Here, in Germany, under a bridge in Wiesbaden, just across the river from Mainz, are a series of walls where graffiti is legal. This is pretty cool for the street artists. I can imagine that running from the cops at 3am mid-spray only to come back to find that “Carl” has tagged your spot and ruined what you already started, all while trying to escape the threat of civil or criminal prosecution, can be pretty tiring (although, undoubtedly, part of the fun). And it’s really cool for those who are lucky enough to walk by it. This tunnel of amazing street art is the site for “Meeting of Styles,” which is a graffiti event that travels all over the world and celebrates international street artists. Meeting of Styles formed in Wiesbaden in 2002 as a community for the exchange of ideas, inspiration, and skills associated with street art. On June 13-14, the landscape of this tunnel will be completely changed during Wiesbaden’s next Meeting of Styles, but for now, it looks like this:
The day before the Rosenmontag parade in Mainz, Wiesbaden hosts a smaller, but still fun, parade of bands, dancers, and festooned floats. Some might say a warm-up for the main event, but it’s more like a really really delicious appetizer that you vow you’ll order as the main dish next time, but then you don’t do that next time because after you had the main dish the first time, you decided you really do want that as the main dish the next time…point being, both are awesome, but the main dish is better. Comparisons aside, we had a blast at the Fasching parade in Wiesbaden. We danced to the music blaring from our friends’ homemade sound system cart. A group of five dancing penguins, we made friends easily. Others dressed as penguins even wanted to join our colony. One of the floats, in addition to tossing out candy, gave me a bottle of champagne. It was a great day. But when I looked back at my pictures, I realized that I only chose to shoot really scary things, kids, and dancing penguins. Either Fasching is actually really scary and the bubbly protected me from realizing it in the moment or I’m naturally inclined to photograph the bizarre. I’m leaning to the later, but either way, I had a great time and so did the little kids, who were way too preoccupied with collecting candy to be scared. Here it is.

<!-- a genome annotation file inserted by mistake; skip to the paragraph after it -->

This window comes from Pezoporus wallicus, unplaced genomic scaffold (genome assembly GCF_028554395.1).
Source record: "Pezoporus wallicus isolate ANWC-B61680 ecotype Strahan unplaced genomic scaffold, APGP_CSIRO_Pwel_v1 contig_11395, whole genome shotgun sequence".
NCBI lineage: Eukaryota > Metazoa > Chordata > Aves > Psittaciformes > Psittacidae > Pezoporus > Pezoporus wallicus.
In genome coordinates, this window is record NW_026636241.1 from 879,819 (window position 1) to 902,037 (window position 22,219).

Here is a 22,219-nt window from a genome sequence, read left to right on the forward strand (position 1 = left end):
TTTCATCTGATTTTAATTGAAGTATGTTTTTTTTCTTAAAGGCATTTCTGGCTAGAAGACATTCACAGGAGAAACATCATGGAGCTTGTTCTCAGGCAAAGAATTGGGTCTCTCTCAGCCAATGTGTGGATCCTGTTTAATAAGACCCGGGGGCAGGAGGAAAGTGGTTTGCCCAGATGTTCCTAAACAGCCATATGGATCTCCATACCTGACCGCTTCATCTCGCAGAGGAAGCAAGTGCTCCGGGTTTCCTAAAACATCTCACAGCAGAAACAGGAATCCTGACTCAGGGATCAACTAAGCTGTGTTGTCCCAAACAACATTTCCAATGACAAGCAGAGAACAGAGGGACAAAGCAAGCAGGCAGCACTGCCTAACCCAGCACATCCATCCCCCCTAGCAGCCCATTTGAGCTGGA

Next Monday, or Rosenmontag, the Monday before Shrove Tuesday, is the Fasching parade in Mainz, otherwise known as Carnival, which reminds me of the thrilling time we had in Nice this time last year. Here are some of my favorite photographs from that weekend:
On a wing and a prayer. My view approaching Frankfurt.
I am happy to report that I’ve arrived safely in Germany and am, as the German’s say, “sliding in” to what portends to be a very happy new year. Arriving about a week ago, I unpacked most of my clothes and the essentials that I shipped from home – cook books for all of the cooking that I plan to do with my new found spare time and the thrice weekly outdoor markets of Mainz, a few framed photographs, Scrabble, and a few other odds and ends. I’m lucky that my fiancé (I’ll call him “S” here) preceded me in the move (by about a year) and found this lovely two-story apartment (photos to come) right on the city’s main square and across from a 1,000 year old cathedral, the Mainzer Dom, who’s bells – charming during the day, but quite annoying first thing in the morning – ring every hour.
S and I spent New Year’s Eve or “Silvester” at the Kurhaus in Wiesbaden. We sipped champagne and sekt with fun and welcoming friends from S’s office, tried our hand (unsuccessfully) at roulette and black jack, and “slid into the new year” with an amazing firework display over downtown Wiesbaden.
S and I at the Kurhaus